The Palaeoanthropocene - The beginnings of anthropogenic environmental change

Stephen F. Foley*, Detlef Gronenborn, Meinrat O. Andreae, Joachim W. Kadereit, Jan Esper, Denis Scholz, Ulrich Pöschl, Dorrit E. Jacob, Bernd R. Schöne, Rainer Schreg, Andreas Vött, David Jordan, Jos Lelieveld, Christine G. Weller, Kurt W. Alt, Sabine Gaudzinski-Windheuser, Kai Christian Bruhn, Holger Tost, Frank Sirocko, Paul J. Crutzen

*Corresponding author for this work

Research output: Contribution to journalArticlepeer-review

134 Citations (Scopus)


As efforts to recognize the Anthropocene as a new epoch of geological time are mounting, the controversial debate about the time of its beginning continues. Here, we suggest the term Palaeoanthropocene for the period between the first, barely recognizable, anthropogenic environmental changes and the industrial revolution when anthropogenically induced changes of climate, land use and biodiversity began to increase very rapidly. The concept of the Palaeoanthropocene recognizes that humans are an integral part of the Earth system rather than merely an external forcing factor. The delineation of the beginning of the Palaeoanthropocene will require an increase in the understanding and precision of palaeoclimate indicators, the recognition of archaeological sites as environmental archives, and inter-linking palaeoclimate, palaeoenvironmental changes and human development with changes in the distribution of Quaternary plant and animal species and socio-economic models of population subsistence and demise.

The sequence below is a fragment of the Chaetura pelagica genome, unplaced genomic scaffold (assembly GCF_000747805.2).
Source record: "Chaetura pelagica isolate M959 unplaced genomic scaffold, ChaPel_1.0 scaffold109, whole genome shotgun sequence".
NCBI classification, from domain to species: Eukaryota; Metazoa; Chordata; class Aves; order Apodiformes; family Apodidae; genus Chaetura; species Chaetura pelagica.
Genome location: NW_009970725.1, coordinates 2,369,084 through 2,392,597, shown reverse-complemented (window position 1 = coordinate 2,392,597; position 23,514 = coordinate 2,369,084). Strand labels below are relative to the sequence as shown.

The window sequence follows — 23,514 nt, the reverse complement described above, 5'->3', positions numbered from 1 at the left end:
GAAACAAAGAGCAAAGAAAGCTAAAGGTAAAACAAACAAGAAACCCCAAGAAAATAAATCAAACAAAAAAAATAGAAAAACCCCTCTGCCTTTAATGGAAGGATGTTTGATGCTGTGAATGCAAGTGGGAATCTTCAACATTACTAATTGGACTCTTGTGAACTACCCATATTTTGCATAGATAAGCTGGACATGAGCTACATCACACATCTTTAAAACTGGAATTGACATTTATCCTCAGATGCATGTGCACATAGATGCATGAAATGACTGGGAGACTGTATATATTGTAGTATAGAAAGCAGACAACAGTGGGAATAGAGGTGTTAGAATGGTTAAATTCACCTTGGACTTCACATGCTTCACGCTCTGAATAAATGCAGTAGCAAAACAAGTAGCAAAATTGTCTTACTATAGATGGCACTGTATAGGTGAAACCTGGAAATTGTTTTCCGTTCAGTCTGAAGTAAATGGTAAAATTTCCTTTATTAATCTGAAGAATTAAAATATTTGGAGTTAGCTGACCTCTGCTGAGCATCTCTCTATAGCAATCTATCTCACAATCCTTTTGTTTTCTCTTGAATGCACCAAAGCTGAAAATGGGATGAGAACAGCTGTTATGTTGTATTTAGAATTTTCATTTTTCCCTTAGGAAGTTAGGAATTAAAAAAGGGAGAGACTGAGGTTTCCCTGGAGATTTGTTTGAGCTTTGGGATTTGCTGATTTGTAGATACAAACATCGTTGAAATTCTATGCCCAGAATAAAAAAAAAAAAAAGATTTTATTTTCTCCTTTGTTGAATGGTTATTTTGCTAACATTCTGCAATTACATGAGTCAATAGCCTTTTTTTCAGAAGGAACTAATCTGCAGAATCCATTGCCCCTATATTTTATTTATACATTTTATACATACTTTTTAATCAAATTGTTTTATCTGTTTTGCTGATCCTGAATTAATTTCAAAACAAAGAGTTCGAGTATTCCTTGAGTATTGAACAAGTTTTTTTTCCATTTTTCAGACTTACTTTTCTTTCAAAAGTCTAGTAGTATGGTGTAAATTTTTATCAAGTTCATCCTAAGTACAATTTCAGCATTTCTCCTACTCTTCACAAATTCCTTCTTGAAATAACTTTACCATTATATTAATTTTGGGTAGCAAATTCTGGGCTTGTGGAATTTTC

Original languageEnglish
Pages (from-to)83-88
Number of pages6
Publication statusPublished - 2013


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